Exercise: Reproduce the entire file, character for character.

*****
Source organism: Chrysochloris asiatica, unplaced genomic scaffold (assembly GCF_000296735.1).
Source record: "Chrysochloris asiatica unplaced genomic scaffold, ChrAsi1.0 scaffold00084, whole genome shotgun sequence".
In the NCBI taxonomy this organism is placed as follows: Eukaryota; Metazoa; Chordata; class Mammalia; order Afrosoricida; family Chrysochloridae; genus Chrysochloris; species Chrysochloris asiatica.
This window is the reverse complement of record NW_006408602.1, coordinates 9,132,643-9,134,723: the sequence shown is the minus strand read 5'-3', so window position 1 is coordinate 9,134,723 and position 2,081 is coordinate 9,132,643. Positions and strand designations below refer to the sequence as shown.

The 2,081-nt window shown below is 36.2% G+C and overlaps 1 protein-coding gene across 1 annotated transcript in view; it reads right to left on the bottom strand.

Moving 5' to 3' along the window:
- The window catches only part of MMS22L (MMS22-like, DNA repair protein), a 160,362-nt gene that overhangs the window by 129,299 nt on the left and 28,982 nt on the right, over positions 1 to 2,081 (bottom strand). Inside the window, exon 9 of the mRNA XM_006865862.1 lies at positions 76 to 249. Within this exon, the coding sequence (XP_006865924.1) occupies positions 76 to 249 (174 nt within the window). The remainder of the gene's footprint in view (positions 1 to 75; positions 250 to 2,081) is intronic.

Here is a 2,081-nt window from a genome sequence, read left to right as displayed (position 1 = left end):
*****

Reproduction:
Source organism: Chrysochloris asiatica, unplaced genomic scaffold (assembly GCF_000296735.1).
Source record: "Chrysochloris asiatica unplaced genomic scaffold, ChrAsi1.0 scaffold00084, whole genome shotgun sequence".
In the NCBI taxonomy this organism is placed as follows: Eukaryota; Metazoa; Chordata; class Mammalia; order Afrosoricida; family Chrysochloridae; genus Chrysochloris; species Chrysochloris asiatica.
This window is the reverse complement of record NW_006408602.1, coordinates 9,132,643-9,134,723: the sequence shown is the minus strand read 5'-3', so window position 1 is coordinate 9,134,723 and position 2,081 is coordinate 9,132,643. Positions and strand designations below refer to the sequence as shown.

The 2,081-nt window shown below is 36.2% G+C and overlaps 1 protein-coding gene across 1 annotated transcript in view; it reads right to left on the bottom strand.

Moving 5' to 3' along the window:
- The window catches only part of MMS22L (MMS22-like, DNA repair protein), a 160,362-nt gene that overhangs the window by 129,299 nt on the left and 28,982 nt on the right, over positions 1 to 2,081 (bottom strand). Inside the window, exon 9 of the mRNA XM_006865862.1 lies at positions 76 to 249. Within this exon, the coding sequence (XP_006865924.1) occupies positions 76 to 249 (174 nt within the window). The remainder of the gene's footprint in view (positions 1 to 75; positions 250 to 2,081) is intronic.

Here is a 2,081-nt window from a genome sequence, read left to right as displayed (position 1 = left end):